Everyone deserves the same opportunities in their place of business, irrespective of their background, religious beliefs, gender, or race. While most employers likely want to provide equal opportunities and promote diversity and inclusivity, it doesn’t come naturally to every corporation.
Becoming a fair, productive, and inclusive workplace doesn’t happen immediately, but it can happen with hard work and perseverance. You might reap the rewards associated with fairness and inclusivity by doing some of the following things.
Employment lawyers like Stewart Lee Karlin Law Group, PC, see many people who have experienced workplace discrimination. Education and ongoing training could have prevented many of these issues from arising in the first place.
Training can start with the basics, such as what inclusivity is, why it’s important, and how to foster it in the average workplace. It can then progress to real-life changes that benefit the business and its team, such as ensuring everyone’s voices are heard and identifying underrepresented groups to provide them with the support they need.
You know how to ensure your business operations are performed to a high standard each day, but that’s not to say your employees don’t know how to take your business to a whole new level. Unless you provide opportunities for their voices to be heard, you might never know about the many different growth opportunities that might exist.
Promoting fairness, productivity, and inclusivity in a workplace can sometimes be as straightforward as having an open-door policy. If your employees are encouraged to voice their opinions and concerns, they might feel more cared for and valued in their roles, and you might benefit from streamlined operations, increased productivity, and a higher staff retention rate as a result.
Any company can say they pride themselves on being inclusive, but that doesn’t mean their actions always reflect that statement. Inclusive language is an excellent stepping stone to making significant changes.
For example, you might make a point of learning people’s preferred pronouns and using non-gender-specific terms like spouse or partner instead of boyfriend or girlfriend when referring to family. You might even consider adding pronouns to email signatures to show employees and clients that you’re committed to inclusivity. When these changes start from the top, they can lay a strong foundation for employees to follow suit.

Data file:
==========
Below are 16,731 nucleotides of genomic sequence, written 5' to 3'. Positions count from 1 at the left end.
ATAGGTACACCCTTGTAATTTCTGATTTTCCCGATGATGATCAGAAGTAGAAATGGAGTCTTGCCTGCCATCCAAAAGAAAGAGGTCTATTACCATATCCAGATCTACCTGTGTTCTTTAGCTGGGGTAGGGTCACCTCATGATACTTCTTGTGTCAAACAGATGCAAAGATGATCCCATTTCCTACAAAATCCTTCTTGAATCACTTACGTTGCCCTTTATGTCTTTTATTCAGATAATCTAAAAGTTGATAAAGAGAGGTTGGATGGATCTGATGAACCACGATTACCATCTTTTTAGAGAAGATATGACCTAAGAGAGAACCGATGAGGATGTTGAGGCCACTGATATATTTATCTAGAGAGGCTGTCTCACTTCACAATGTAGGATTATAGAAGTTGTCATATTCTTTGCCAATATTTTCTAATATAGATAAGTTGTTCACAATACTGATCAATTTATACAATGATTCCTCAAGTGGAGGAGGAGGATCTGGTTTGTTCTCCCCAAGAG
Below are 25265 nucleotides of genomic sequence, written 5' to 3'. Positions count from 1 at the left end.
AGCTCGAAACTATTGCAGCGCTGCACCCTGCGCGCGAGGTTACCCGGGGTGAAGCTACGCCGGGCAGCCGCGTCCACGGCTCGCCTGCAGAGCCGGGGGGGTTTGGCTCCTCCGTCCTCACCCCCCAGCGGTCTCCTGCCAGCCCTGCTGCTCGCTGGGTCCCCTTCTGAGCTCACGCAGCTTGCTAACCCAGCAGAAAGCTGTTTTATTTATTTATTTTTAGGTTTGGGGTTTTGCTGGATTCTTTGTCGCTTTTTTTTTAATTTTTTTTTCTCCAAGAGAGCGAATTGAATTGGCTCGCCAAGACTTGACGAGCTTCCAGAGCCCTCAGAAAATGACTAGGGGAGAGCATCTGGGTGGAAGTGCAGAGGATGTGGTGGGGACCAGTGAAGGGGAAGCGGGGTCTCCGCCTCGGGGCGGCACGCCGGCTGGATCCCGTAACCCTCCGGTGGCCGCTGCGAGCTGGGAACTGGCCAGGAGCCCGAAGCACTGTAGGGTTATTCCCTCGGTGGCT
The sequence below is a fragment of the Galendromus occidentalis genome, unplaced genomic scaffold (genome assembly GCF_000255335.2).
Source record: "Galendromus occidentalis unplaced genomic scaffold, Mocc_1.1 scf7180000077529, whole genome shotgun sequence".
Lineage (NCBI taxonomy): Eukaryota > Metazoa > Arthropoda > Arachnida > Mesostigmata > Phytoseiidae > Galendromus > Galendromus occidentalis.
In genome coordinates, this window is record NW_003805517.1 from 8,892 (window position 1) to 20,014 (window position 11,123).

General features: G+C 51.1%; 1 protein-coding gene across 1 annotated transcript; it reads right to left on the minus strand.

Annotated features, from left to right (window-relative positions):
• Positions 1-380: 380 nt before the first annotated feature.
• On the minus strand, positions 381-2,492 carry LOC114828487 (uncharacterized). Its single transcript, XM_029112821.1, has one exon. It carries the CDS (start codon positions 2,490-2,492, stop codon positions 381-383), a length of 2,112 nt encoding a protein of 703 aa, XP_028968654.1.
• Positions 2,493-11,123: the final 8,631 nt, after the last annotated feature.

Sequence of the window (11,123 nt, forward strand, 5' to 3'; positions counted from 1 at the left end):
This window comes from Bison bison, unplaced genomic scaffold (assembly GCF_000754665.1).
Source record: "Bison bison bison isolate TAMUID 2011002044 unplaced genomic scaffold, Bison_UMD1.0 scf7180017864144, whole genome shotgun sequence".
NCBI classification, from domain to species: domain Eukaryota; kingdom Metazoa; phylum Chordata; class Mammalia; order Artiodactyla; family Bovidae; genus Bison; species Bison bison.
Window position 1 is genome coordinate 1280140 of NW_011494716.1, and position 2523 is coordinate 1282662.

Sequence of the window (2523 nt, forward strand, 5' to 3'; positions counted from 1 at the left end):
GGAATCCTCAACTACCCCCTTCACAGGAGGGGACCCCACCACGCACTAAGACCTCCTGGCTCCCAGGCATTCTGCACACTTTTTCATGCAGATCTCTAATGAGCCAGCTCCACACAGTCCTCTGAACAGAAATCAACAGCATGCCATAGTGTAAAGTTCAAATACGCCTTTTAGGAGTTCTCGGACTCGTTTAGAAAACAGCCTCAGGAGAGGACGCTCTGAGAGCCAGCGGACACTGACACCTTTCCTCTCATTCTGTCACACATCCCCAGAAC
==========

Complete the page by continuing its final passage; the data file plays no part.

Christian holidays are heavily celebrated in the United States, such as Christmas, Easter, Good Friday, and even Valentine’s Day, named after an early Christian martyr. While there’s nothing wrong with observing these special days, you might like to get into the spirit of fairness and inclusivity by acknowledging holidays celebrated and followed by people of different faiths and cultures.
For example, Diwali and Holi are significant holidays for Indian Americans and people of Indian descent, while Jewish people often celebrate Rosh Hashanah, Yom Kippur, and Hanukkah. Even a simple email acknowledging the occasion and educating your team about them might be more appreciated than you realize.
While most new buildings are ADA-compliant, older structures built in the decades past often aren’t. Some buildings can have narrow hallways, steps that prevent access to some areas, and significant obstacles in kitchens and bathrooms.
Ensuring ADA compliance can be pivotal for creating an inclusive environment and ensuring you don’t avoid hiring people based on their inability to work productively in a non-compliant workplace. If you’re unsure whether your workplace is compliant, you can request an assessment. You might also like to consider navigating your building in a wheelchair to see which obstacles you’d encounter in someone else’s position.
English is the most commonly spoken language, and the Latin alphabet is the world’s most widely used writing system. However, as commonplace as they are, they are not everyone’s first language and writing system.
While you might use English in your everyday working environment, consider installing signage with some of the other most common writing systems to make employees of all cultures and backgrounds feel welcome. Chinese characters, the Arabic alphabet, and Devanagari are excellent options to consider. Alternatively, rely on your newly implemented open-door policy to receive feedback on the languages people prefer to see more of in their workplace.
As challenging as it might be to admit that your workplace might not be as inclusive as you want it to be, you’ve got ample opportunities for change. Some of these change opportunities above are just a few of the many you might like to consider to ensure your employees see you as the fair and inclusive business owner or manager you know you can be.